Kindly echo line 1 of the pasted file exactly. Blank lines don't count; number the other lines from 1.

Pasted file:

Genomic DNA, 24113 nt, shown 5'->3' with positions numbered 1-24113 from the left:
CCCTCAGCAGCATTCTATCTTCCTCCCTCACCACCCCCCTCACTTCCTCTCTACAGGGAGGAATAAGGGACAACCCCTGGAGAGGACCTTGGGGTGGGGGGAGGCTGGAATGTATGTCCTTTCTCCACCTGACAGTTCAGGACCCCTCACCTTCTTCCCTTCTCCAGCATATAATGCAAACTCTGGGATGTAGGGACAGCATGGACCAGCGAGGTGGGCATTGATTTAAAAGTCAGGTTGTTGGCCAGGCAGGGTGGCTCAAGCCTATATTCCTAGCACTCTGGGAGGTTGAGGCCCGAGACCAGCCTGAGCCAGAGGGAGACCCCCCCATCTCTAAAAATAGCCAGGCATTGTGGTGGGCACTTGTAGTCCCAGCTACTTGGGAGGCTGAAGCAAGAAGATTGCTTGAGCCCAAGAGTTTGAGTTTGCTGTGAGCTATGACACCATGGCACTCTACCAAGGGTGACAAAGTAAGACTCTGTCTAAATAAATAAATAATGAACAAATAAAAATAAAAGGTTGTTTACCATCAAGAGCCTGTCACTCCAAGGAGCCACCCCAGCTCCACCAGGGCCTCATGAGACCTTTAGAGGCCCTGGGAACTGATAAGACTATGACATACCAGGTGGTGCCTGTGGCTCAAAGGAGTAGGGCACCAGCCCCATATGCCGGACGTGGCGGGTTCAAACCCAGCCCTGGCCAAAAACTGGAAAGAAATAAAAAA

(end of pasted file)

Genomic DNA, 24113 nt, shown 5'->3' with positions numbered 1-24113 from the left: